I've explained to many investors who I speak to that to me, a higher ROI or Cap Rate mean higher risk.  Lower cap rates mean lower risk.  Well, at least that's my theory.. So, are you an investor who is looking for big cash flow or big ROI?  Chances are you are buying into a very risky area where renter performance history has been sub-par.  Even good property management can only mitigate this a certain amount.  But the properties as a result of being in inferior areas are cheap.. Rental rates are higher for whatever reason..  But can incomes sustain rental rate growth?  In some areas, only Section 8 assistance can come close to pro forma rental rates. 

    In my pro formas today, I calculate lower ROI's then my competitors on similar properties.  Do I lose business because of this?  Maybe.  That's fine by me.  I've built my business on referral and repeat business.  It's overwhelmingly stressful to continue to try to find new clients to sell to.  It's why I prefer loyal clients and their referrals :-)  So that business decision is easy for me. 

    It is laughable to think that you can get a 20% ROI in areas like Detroit.. Atlanta… Lehigh Acres…¬† Kansas City… etc…¬† Maybe on a pro forma but these areas are very high risk with non-violent crime happening every second of the day, ie.. home component / equipment theft.¬† Some say that investing in the bigger MSA areas (Metropolitan Statistical Areas) are better.¬† Well there are over 350 MSA areas in 51 states here.¬† Then there are over 400 MICROpolitan Statistical Areas in the U.S.¬† So where to invest where your pro forma is close to what a realistic return is?¬†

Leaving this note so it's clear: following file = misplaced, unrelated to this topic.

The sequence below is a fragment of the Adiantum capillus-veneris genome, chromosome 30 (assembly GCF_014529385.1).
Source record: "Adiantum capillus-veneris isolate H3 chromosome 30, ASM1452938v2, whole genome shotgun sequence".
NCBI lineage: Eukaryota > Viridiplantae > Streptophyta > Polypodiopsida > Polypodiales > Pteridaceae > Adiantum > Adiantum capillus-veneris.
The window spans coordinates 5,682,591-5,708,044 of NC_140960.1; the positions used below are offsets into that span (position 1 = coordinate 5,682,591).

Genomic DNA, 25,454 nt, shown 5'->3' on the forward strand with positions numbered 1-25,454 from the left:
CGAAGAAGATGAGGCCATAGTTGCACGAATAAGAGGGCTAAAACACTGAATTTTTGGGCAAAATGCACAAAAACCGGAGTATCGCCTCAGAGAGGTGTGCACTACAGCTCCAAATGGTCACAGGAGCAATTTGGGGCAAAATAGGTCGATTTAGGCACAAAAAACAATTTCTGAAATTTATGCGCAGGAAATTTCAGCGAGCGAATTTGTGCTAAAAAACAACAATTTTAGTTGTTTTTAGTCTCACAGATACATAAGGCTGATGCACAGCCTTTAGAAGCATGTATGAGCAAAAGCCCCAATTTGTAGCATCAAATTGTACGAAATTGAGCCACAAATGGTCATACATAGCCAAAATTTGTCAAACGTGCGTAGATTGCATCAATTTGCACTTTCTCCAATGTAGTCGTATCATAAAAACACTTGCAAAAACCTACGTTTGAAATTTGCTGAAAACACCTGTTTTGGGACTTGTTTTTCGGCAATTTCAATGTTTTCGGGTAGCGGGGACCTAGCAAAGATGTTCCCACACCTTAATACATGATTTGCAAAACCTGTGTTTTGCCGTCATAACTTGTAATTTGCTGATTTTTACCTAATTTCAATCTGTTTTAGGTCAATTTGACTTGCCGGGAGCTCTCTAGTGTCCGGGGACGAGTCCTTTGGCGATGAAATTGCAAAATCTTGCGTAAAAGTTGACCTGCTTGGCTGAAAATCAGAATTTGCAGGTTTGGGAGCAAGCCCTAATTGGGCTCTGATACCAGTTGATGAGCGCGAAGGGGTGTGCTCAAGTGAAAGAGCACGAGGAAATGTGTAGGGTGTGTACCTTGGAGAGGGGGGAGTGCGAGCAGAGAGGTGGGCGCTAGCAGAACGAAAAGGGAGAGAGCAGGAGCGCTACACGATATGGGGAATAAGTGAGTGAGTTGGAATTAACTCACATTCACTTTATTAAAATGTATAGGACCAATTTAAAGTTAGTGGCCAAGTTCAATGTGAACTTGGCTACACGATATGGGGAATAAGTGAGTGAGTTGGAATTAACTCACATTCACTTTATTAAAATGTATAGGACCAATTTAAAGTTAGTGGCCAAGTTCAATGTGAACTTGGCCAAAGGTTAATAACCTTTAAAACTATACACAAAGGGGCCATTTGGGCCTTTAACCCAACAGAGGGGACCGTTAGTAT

FYI, Lehigh Acres duplexes are advertised at 16-18% ROI by many agents.  To me, my pro forma is a 12% and at best 12.5%.  As being one of the pioneers of the REO duplex program in Lehigh Acres over 2 years ago, pro formas have gone all over the map because of price increases.  But last years duplex buyers where my pro forma stated 13.5% based on those prices just showed an ACTUAL ROI of 9% on average.  Too many reasons to explain but this is what the reality was.  I still have to say, 9% is not a bad investment!  Double digit returns look sexy on paper for sure, but is it real?  Unfortunately, that is what people rely on these days.